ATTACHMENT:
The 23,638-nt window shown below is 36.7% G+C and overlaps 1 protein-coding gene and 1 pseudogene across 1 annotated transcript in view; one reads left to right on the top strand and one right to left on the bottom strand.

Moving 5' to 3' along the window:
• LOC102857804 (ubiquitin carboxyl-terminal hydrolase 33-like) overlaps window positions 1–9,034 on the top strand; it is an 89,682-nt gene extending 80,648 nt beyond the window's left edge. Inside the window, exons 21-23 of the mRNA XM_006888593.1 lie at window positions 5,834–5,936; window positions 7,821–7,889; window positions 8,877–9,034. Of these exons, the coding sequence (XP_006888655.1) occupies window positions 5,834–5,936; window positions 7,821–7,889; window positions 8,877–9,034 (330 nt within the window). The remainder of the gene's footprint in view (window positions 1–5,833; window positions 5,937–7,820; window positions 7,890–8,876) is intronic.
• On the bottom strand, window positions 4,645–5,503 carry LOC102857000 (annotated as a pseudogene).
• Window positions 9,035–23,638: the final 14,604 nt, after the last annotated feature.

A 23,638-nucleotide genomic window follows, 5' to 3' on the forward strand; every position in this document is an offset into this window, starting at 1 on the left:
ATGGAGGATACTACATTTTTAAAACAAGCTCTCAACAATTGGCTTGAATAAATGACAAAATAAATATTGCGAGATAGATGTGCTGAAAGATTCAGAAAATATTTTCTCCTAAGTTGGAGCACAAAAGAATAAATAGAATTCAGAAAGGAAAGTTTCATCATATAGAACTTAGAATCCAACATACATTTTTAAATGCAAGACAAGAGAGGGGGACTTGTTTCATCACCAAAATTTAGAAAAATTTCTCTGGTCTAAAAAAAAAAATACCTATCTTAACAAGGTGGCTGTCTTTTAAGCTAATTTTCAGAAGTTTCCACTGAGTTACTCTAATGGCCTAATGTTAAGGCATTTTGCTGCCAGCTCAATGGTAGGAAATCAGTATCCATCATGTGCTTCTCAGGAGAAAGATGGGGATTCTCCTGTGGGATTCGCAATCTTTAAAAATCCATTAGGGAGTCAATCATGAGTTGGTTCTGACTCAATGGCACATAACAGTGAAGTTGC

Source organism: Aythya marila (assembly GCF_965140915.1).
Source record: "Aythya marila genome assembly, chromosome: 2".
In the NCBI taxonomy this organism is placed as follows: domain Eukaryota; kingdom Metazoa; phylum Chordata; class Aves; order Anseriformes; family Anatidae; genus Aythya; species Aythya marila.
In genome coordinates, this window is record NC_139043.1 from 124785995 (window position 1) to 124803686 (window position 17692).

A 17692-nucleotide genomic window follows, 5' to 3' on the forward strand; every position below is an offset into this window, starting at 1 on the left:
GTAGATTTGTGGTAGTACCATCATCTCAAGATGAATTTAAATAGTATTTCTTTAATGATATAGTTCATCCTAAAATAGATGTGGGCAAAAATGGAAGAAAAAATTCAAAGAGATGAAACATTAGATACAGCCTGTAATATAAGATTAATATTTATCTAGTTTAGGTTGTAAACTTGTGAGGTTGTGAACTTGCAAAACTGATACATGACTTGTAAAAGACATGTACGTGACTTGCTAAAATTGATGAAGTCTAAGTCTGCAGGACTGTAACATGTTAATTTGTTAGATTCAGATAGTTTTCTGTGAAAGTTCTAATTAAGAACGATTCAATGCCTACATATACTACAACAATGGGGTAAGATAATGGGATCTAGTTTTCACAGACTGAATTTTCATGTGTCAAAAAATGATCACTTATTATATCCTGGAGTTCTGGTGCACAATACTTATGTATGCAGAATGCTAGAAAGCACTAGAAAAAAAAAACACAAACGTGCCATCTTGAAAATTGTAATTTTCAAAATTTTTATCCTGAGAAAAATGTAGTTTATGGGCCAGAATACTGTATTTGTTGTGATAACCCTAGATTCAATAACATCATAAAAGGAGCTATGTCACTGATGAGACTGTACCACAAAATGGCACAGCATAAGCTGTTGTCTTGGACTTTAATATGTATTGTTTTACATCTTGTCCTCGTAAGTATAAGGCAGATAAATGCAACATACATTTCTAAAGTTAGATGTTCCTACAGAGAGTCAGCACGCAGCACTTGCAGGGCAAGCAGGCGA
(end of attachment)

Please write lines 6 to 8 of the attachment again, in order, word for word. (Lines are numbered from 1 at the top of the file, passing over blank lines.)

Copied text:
A 23,638-nucleotide genomic window follows, 5' to 3' on the forward strand; every position in this document is an offset into this window, starting at 1 on the left:
ATGGAGGATACTACATTTTTAAAACAAGCTCTCAACAATTGGCTTGAATAAATGACAAAATAAATATTGCGAGATAGATGTGCTGAAAGATTCAGAAAATATTTTCTCCTAAGTTGGAGCACAAAAGAATAAATAGAATTCAGAAAGGAAAGTTTCATCATATAGAACTTAGAATCCAACATACATTTTTAAATGCAAGACAAGAGAGGGGGACTTGTTTCATCACCAAAATTTAGAAAAATTTCTCTGGTCTAAAAAAAAAAATACCTATCTTAACAAGGTGGCTGTCTTTTAAGCTAATTTTCAGAAGTTTCCACTGAGTTACTCTAATGGCCTAATGTTAAGGCATTTTGCTGCCAGCTCAATGGTAGGAAATCAGTATCCATCATGTGCTTCTCAGGAGAAAGATGGGGATTCTCCTGTGGGATTCGCAATCTTTAAAAATCCATTAGGGAGTCAATCATGAGTTGGTTCTGACTCAATGGCACATAACAGTGAAGTTGC

Source organism: Aythya marila (assembly GCF_965140915.1).